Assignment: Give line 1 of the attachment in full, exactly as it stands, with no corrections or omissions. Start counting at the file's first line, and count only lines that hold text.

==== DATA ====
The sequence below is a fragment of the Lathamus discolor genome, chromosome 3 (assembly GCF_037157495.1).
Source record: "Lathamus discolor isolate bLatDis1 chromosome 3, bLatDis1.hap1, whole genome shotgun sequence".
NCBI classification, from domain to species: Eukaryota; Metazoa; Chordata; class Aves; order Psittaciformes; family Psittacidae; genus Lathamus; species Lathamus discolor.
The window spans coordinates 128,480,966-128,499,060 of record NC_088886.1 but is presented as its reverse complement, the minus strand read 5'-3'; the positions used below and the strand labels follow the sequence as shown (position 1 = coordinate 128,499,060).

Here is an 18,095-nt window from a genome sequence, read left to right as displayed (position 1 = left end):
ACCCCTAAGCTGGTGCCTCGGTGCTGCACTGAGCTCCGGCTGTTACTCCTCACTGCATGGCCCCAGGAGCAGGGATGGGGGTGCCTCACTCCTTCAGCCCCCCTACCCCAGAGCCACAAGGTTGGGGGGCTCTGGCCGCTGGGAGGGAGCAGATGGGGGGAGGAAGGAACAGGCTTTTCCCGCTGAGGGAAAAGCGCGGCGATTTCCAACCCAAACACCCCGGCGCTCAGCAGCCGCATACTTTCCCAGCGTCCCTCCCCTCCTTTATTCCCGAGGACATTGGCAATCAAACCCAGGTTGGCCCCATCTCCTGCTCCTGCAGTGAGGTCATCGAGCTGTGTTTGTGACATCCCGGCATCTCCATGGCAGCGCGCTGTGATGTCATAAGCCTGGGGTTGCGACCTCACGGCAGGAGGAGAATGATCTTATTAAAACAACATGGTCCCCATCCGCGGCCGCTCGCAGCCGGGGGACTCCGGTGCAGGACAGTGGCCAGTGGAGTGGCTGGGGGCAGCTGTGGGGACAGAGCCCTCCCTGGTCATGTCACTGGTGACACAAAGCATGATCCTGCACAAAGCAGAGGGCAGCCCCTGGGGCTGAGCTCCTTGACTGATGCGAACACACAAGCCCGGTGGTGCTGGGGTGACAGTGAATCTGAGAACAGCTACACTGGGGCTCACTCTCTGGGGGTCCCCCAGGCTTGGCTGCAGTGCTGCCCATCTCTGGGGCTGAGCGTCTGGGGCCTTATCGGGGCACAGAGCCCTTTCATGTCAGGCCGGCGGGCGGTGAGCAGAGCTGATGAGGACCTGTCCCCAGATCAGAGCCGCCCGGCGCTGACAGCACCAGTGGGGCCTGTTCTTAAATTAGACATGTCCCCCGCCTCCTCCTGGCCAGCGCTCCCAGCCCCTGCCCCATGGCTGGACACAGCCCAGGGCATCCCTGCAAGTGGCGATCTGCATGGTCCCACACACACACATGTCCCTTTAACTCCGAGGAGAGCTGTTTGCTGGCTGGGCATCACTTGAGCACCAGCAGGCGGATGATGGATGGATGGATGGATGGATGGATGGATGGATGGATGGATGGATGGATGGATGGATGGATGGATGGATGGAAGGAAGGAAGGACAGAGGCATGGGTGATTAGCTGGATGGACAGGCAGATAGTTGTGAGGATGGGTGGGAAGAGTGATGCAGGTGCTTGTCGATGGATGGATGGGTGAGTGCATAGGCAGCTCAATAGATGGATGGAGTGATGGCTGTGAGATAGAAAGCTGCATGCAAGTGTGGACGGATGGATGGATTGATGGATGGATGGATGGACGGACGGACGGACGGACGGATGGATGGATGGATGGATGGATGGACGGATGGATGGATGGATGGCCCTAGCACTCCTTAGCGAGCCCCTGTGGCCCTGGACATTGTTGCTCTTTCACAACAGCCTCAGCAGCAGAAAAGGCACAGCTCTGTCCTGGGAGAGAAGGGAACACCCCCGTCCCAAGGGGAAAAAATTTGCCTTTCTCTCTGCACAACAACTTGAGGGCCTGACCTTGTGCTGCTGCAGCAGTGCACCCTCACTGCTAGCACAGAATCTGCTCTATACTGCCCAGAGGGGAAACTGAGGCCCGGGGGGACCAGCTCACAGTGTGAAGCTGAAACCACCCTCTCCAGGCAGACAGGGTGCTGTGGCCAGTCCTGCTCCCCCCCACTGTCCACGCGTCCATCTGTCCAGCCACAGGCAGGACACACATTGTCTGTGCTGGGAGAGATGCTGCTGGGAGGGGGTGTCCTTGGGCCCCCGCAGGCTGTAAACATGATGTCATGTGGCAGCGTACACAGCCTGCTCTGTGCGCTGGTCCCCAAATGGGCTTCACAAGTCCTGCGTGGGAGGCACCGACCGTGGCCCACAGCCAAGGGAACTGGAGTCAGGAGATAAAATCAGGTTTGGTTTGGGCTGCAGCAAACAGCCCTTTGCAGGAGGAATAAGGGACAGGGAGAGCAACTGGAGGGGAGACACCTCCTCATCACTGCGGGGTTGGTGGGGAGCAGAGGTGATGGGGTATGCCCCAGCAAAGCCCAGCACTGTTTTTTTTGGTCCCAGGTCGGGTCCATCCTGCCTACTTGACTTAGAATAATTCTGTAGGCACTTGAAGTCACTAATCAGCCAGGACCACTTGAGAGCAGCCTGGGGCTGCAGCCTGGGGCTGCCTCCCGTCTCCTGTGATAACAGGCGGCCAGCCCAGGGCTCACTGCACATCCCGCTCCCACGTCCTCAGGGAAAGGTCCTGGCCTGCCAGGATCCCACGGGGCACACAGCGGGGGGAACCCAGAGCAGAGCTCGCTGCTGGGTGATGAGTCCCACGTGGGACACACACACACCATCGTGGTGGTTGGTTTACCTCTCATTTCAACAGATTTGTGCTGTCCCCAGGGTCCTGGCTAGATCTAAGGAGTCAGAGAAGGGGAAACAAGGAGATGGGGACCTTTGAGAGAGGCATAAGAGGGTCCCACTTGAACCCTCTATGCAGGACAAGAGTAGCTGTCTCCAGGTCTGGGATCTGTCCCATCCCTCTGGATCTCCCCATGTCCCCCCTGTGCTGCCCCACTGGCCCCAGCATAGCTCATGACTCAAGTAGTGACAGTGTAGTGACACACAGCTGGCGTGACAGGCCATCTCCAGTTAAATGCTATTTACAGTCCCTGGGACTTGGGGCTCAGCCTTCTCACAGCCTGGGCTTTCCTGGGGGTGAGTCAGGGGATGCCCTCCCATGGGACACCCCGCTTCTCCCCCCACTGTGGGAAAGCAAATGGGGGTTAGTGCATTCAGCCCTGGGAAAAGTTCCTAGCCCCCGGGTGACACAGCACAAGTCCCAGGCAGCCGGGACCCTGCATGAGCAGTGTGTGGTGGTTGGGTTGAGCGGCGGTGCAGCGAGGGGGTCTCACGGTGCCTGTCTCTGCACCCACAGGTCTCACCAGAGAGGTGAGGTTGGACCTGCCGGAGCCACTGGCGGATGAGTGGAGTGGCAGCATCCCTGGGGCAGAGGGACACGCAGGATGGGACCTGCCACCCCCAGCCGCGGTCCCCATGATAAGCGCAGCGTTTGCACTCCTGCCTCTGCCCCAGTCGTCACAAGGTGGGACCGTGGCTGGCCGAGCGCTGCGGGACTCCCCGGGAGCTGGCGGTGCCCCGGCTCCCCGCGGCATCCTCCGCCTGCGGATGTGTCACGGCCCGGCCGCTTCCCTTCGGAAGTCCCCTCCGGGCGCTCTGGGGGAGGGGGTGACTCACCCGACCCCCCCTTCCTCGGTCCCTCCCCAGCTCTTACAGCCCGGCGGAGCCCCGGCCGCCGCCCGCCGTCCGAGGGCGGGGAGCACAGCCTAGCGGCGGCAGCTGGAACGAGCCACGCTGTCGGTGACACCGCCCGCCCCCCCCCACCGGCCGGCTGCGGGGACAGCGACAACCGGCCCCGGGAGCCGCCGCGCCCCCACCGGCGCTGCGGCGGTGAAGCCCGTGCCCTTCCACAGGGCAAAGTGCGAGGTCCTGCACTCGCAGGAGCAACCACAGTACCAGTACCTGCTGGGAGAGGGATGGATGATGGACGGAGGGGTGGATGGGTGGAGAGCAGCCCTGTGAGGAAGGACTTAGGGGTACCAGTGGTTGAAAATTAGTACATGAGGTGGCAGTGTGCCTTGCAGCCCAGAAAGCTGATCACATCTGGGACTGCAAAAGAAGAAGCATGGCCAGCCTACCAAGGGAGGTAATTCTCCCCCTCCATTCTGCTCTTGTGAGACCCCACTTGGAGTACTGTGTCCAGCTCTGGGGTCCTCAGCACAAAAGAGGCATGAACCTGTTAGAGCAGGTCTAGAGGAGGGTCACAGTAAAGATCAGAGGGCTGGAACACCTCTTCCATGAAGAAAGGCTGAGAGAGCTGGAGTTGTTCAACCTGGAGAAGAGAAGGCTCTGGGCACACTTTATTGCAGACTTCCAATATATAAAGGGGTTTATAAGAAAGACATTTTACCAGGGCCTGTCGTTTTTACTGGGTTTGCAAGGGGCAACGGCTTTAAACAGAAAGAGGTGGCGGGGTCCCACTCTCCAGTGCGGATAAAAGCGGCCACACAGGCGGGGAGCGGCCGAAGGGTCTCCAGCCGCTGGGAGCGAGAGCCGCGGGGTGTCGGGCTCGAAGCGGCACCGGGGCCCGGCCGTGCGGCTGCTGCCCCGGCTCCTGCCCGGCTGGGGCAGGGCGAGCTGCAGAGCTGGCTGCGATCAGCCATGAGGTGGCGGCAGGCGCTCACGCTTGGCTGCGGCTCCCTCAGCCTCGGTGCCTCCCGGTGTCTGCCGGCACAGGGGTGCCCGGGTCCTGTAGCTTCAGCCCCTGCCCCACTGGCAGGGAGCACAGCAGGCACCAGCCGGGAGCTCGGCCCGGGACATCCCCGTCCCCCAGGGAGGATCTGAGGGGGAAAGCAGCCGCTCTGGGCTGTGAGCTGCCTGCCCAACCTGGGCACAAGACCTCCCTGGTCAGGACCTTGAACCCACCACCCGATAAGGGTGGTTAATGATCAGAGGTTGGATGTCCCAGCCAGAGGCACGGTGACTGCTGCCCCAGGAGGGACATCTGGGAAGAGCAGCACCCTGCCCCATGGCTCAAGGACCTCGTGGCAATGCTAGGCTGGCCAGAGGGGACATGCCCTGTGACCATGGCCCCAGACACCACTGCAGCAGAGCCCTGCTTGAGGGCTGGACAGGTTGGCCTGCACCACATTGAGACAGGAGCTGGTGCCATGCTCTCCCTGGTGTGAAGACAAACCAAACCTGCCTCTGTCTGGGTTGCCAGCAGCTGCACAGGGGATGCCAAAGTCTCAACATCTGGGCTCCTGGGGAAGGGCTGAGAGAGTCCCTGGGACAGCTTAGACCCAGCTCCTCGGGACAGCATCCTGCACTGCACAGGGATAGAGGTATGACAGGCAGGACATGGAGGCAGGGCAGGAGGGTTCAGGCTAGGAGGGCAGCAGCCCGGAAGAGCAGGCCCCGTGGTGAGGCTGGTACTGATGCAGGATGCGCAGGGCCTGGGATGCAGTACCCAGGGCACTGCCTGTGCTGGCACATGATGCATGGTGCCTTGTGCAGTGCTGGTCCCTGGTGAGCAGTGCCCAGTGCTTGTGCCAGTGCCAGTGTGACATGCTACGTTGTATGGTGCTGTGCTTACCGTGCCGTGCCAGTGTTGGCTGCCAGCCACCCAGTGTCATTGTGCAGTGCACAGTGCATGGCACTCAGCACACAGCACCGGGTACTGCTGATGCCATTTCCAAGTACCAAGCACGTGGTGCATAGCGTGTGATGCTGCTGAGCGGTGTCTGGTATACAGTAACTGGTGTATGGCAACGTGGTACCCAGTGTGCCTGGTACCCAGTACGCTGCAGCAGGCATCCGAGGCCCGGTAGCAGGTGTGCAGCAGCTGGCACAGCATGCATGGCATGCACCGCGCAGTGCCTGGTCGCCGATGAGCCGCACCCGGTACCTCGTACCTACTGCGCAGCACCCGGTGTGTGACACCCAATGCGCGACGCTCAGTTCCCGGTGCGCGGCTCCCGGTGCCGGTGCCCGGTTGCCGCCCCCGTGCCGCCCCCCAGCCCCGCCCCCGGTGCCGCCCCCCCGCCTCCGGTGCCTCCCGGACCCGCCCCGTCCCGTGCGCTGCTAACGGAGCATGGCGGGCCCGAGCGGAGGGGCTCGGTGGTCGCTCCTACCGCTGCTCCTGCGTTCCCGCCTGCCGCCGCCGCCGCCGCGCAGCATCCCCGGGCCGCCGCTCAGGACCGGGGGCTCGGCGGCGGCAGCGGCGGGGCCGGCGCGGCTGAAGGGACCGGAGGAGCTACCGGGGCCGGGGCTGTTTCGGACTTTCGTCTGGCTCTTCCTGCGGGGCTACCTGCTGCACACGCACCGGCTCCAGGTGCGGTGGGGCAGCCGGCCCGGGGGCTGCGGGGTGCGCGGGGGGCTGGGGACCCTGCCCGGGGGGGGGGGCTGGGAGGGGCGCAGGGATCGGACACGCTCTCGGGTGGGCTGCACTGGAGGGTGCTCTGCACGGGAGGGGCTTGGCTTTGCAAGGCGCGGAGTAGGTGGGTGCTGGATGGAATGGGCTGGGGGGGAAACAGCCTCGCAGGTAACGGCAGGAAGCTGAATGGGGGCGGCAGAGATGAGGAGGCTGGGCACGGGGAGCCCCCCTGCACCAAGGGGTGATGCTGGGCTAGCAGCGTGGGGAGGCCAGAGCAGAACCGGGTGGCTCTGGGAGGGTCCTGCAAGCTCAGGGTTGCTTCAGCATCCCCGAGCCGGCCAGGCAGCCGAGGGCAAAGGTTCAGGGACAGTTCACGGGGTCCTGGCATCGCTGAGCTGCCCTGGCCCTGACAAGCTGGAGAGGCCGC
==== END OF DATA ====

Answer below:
The sequence below is a fragment of the Lathamus discolor genome, chromosome 3 (assembly GCF_037157495.1).